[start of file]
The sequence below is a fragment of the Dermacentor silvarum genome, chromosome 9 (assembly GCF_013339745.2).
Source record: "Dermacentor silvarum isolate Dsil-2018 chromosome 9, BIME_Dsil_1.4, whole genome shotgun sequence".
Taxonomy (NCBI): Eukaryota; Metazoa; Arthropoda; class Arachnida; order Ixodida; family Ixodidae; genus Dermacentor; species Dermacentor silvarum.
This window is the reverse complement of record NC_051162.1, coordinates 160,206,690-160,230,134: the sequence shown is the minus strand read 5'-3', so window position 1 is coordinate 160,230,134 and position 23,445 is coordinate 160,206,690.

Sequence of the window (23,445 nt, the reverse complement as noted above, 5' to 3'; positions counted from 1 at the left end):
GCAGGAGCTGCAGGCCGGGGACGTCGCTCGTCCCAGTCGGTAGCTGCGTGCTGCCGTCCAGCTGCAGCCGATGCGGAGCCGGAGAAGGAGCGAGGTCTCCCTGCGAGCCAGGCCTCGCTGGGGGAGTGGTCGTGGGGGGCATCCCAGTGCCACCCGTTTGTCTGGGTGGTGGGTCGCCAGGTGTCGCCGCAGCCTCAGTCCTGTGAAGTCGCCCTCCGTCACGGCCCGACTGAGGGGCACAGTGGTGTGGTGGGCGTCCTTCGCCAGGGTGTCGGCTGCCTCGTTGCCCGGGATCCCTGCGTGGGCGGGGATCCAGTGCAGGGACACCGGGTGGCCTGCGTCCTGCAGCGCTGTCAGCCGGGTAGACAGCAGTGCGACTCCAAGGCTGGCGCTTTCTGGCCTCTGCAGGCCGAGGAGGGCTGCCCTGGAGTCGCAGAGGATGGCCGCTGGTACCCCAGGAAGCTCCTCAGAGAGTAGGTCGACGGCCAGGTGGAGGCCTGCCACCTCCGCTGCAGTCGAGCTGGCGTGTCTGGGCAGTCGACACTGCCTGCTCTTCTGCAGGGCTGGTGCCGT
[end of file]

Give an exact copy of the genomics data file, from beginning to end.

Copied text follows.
The sequence below is a fragment of the Dermacentor silvarum genome, chromosome 9 (assembly GCF_013339745.2).
Source record: "Dermacentor silvarum isolate Dsil-2018 chromosome 9, BIME_Dsil_1.4, whole genome shotgun sequence".
Taxonomy (NCBI): Eukaryota; Metazoa; Arthropoda; class Arachnida; order Ixodida; family Ixodidae; genus Dermacentor; species Dermacentor silvarum.
This window is the reverse complement of record NC_051162.1, coordinates 160,206,690-160,230,134: the sequence shown is the minus strand read 5'-3', so window position 1 is coordinate 160,230,134 and position 23,445 is coordinate 160,206,690.

Sequence of the window (23,445 nt, the reverse complement as noted above, 5' to 3'; positions counted from 1 at the left end):
GCAGGAGCTGCAGGCCGGGGACGTCGCTCGTCCCAGTCGGTAGCTGCGTGCTGCCGTCCAGCTGCAGCCGATGCGGAGCCGGAGAAGGAGCGAGGTCTCCCTGCGAGCCAGGCCTCGCTGGGGGAGTGGTCGTGGGGGGCATCCCAGTGCCACCCGTTTGTCTGGGTGGTGGGTCGCCAGGTGTCGCCGCAGCCTCAGTCCTGTGAAGTCGCCCTCCGTCACGGCCCGACTGAGGGGCACAGTGGTGTGGTGGGCGTCCTTCGCCAGGGTGTCGGCTGCCTCGTTGCCCGGGATCCCTGCGTGGGCGGGGATCCAGTGCAGGGACACCGGGTGGCCTGCGTCCTGCAGCGCTGTCAGCCGGGTAGACAGCAGTGCGACTCCAAGGCTGGCGCTTTCTGGCCTCTGCAGGCCGAGGAGGGCTGCCCTGGAGTCGCAGAGGATGGCCGCTGGTACCCCAGGAAGCTCCTCAGAGAGTAGGTCGACGGCCAGGTGGAGGCCTGCCACCTCCGCTGCAGTCGAGCTGGCGTGTCTGGGCAGTCGACACTGCCTGCTCTTCTGCAGGGCTGGTGCCGT